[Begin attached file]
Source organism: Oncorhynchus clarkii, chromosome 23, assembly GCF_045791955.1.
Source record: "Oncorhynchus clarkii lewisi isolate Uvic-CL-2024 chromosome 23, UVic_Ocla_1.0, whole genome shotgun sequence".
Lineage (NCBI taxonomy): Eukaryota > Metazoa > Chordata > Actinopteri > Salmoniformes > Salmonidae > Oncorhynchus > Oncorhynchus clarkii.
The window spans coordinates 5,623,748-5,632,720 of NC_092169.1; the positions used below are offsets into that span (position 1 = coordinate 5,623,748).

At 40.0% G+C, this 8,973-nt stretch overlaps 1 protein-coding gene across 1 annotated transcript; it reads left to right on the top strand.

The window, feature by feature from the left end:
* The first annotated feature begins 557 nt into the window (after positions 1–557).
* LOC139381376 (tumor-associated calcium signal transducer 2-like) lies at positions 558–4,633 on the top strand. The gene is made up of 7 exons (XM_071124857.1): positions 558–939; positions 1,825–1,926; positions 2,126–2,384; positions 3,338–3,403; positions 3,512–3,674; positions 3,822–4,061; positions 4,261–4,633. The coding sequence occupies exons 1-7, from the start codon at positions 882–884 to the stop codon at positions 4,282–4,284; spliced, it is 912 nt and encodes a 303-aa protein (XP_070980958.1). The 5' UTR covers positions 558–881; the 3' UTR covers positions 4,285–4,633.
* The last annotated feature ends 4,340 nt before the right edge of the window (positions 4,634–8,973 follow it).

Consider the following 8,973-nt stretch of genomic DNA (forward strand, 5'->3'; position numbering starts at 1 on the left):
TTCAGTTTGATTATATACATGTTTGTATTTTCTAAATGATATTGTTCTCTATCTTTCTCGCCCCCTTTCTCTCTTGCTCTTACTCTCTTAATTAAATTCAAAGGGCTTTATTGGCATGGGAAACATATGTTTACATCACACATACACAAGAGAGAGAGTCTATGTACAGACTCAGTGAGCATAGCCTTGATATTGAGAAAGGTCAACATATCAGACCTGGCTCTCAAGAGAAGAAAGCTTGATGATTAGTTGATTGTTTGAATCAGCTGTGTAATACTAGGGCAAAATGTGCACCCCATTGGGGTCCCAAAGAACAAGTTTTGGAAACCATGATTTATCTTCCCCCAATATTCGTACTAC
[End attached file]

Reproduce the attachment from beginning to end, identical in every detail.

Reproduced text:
Source organism: Oncorhynchus clarkii, chromosome 23, assembly GCF_045791955.1.
Source record: "Oncorhynchus clarkii lewisi isolate Uvic-CL-2024 chromosome 23, UVic_Ocla_1.0, whole genome shotgun sequence".
Lineage (NCBI taxonomy): Eukaryota > Metazoa > Chordata > Actinopteri > Salmoniformes > Salmonidae > Oncorhynchus > Oncorhynchus clarkii.
The window spans coordinates 5,623,748-5,632,720 of NC_092169.1; the positions used below are offsets into that span (position 1 = coordinate 5,623,748).

At 40.0% G+C, this 8,973-nt stretch overlaps 1 protein-coding gene across 1 annotated transcript; it reads left to right on the top strand.

The window, feature by feature from the left end:
* The first annotated feature begins 557 nt into the window (after positions 1–557).
* LOC139381376 (tumor-associated calcium signal transducer 2-like) lies at positions 558–4,633 on the top strand. The gene is made up of 7 exons (XM_071124857.1): positions 558–939; positions 1,825–1,926; positions 2,126–2,384; positions 3,338–3,403; positions 3,512–3,674; positions 3,822–4,061; positions 4,261–4,633. The coding sequence occupies exons 1-7, from the start codon at positions 882–884 to the stop codon at positions 4,282–4,284; spliced, it is 912 nt and encodes a 303-aa protein (XP_070980958.1). The 5' UTR covers positions 558–881; the 3' UTR covers positions 4,285–4,633.
* The last annotated feature ends 4,340 nt before the right edge of the window (positions 4,634–8,973 follow it).

Consider the following 8,973-nt stretch of genomic DNA (forward strand, 5'->3'; position numbering starts at 1 on the left):
TTCAGTTTGATTATATACATGTTTGTATTTTCTAAATGATATTGTTCTCTATCTTTCTCGCCCCCTTTCTCTCTTGCTCTTACTCTCTTAATTAAATTCAAAGGGCTTTATTGGCATGGGAAACATATGTTTACATCACACATACACAAGAGAGAGAGTCTATGTACAGACTCAGTGAGCATAGCCTTGATATTGAGAAAGGTCAACATATCAGACCTGGCTCTCAAGAGAAGAAAGCTTGATGATTAGTTGATTGTTTGAATCAGCTGTGTAATACTAGGGCAAAATGTGCACCCCATTGGGGTCCCAAAGAACAAGTTTTGGAAACCATGATTTATCTTCCCCCAATATTCGTACTAC